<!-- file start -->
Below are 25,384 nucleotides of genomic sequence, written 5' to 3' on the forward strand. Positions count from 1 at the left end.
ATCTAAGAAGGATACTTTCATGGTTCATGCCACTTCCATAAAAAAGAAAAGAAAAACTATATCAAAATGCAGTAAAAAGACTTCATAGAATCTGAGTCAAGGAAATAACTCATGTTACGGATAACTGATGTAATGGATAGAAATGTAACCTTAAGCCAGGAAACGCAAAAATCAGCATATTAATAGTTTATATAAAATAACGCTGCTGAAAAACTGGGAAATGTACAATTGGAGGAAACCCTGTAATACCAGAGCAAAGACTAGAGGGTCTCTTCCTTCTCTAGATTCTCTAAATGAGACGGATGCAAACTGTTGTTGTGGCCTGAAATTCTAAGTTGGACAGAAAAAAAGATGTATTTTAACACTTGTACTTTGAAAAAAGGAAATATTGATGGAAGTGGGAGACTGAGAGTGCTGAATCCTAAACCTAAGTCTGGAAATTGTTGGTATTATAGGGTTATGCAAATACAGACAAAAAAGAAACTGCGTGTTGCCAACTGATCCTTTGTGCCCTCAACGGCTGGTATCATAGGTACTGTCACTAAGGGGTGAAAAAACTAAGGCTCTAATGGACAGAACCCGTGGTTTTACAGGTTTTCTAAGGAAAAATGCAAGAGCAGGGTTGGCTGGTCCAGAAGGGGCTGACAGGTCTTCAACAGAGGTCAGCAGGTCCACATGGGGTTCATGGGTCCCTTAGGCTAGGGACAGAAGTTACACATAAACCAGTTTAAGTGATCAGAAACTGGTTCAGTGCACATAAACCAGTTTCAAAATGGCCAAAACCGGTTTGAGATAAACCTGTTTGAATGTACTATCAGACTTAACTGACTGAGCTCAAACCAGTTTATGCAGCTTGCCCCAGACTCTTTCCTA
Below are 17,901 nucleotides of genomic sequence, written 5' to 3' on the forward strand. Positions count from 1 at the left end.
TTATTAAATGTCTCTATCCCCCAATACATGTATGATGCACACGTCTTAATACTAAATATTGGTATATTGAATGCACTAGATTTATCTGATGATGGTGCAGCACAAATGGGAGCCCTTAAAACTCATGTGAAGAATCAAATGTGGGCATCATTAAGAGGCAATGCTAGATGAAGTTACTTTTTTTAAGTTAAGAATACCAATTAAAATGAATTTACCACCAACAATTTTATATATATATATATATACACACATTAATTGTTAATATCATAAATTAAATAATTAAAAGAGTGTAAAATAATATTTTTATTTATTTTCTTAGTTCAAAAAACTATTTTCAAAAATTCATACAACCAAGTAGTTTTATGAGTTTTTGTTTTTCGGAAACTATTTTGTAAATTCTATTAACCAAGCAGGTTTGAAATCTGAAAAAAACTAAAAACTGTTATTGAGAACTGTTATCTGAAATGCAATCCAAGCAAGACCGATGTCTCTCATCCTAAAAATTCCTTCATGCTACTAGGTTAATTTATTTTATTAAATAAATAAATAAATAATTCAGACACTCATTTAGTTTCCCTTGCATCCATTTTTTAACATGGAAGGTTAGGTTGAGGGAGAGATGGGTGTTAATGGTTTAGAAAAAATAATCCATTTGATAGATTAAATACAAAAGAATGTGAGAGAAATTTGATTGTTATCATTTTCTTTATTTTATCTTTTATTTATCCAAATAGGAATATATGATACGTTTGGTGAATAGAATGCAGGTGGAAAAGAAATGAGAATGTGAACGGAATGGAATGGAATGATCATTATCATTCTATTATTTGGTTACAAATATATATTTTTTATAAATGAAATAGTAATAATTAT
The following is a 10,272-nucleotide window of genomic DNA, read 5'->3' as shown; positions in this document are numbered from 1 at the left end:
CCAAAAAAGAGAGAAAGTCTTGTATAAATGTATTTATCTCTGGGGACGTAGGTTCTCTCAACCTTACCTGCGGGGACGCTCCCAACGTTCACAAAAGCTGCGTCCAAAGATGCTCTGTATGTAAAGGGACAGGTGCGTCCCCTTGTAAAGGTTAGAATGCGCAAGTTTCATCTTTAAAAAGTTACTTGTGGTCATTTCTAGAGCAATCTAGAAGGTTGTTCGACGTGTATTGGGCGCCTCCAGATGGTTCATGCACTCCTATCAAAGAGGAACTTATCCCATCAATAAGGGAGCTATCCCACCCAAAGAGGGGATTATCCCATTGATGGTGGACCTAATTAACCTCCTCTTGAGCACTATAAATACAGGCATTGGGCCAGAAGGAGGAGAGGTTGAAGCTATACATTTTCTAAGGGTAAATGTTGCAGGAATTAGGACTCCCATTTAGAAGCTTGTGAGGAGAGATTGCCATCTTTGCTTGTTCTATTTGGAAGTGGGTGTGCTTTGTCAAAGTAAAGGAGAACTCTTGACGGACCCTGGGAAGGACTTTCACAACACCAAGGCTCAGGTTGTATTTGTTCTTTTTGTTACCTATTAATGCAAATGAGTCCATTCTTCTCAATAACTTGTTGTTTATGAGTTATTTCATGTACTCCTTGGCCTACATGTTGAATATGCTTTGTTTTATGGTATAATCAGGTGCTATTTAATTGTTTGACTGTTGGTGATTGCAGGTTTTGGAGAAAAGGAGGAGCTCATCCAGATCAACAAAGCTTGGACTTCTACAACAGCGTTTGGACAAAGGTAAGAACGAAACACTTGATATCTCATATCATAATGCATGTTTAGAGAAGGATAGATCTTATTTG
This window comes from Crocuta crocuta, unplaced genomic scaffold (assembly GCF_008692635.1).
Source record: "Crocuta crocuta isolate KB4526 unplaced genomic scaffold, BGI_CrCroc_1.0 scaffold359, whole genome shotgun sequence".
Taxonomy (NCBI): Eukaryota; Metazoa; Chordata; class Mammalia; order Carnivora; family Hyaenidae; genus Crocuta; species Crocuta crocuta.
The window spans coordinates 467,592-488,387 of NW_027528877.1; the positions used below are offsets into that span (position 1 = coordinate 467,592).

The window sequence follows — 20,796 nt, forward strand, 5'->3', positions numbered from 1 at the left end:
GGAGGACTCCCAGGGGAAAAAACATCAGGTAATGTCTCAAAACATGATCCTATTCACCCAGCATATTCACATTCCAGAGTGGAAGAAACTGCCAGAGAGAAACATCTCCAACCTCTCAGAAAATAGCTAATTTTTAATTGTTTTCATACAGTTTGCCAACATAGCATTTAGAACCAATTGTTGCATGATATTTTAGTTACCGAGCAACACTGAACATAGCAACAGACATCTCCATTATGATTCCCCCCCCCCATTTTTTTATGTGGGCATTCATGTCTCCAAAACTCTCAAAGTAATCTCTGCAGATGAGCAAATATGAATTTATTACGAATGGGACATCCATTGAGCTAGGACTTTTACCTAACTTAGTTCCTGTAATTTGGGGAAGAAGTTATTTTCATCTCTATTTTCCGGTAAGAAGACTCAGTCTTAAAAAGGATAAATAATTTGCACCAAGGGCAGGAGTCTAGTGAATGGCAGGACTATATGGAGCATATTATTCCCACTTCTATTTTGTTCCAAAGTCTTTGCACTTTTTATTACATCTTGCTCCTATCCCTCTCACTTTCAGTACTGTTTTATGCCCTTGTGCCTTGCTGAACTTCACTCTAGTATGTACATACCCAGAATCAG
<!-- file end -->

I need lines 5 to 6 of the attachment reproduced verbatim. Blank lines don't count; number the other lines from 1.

The following is a 10,272-nucleotide window of genomic DNA, read 5'->3' as shown; positions in this document are numbered from 1 at the left end:
CCAAAAAAGAGAGAAAGTCTTGTATAAATGTATTTATCTCTGGGGACGTAGGTTCTCTCAACCTTACCTGCGGGGACGCTCCCAACGTTCACAAAAGCTGCGTCCAAAGATGCTCTGTATGTAAAGGGACAGGTGCGTCCCCTTGTAAAGGTTAGAATGCGCAAGTTTCATCTTTAAAAAGTTACTTGTGGTCATTTCTAGAGCAATCTAGAAGGTTGTTCGACGTGTATTGGGCGCCTCCAGATGGTTCATGCACTCCTATCAAAGAGGAACTTATCCCATCAATAAGGGAGCTATCCCACCCAAAGAGGGGATTATCCCATTGATGGTGGACCTAATTAACCTCCTCTTGAGCACTATAAATACAGGCATTGGGCCAGAAGGAGGAGAGGTTGAAGCTATACATTTTCTAAGGGTAAATGTTGCAGGAATTAGGACTCCCATTTAGAAGCTTGTGAGGAGAGATTGCCATCTTTGCTTGTTCTATTTGGAAGTGGGTGTGCTTTGTCAAAGTAAAGGAGAACTCTTGACGGACCCTGGGAAGGACTTTCACAACACCAAGGCTCAGGTTGTATTTGTTCTTTTTGTTACCTATTAATGCAAATGAGTCCATTCTTCTCAATAACTTGTTGTTTATGAGTTATTTCATGTACTCCTTGGCCTACATGTTGAATATGCTTTGTTTTATGGTATAATCAGGTGCTATTTAATTGTTTGACTGTTGGTGATTGCAGGTTTTGGAGAAAAGGAGGAGCTCATCCAGATCAACAAAGCTTGGACTTCTACAACAGCGTTTGGACAAAGGTAAGAACGAAACACTTGATATCTCATATCATAATGCATGTTTAGAGAAGGATAGATCTTATTTG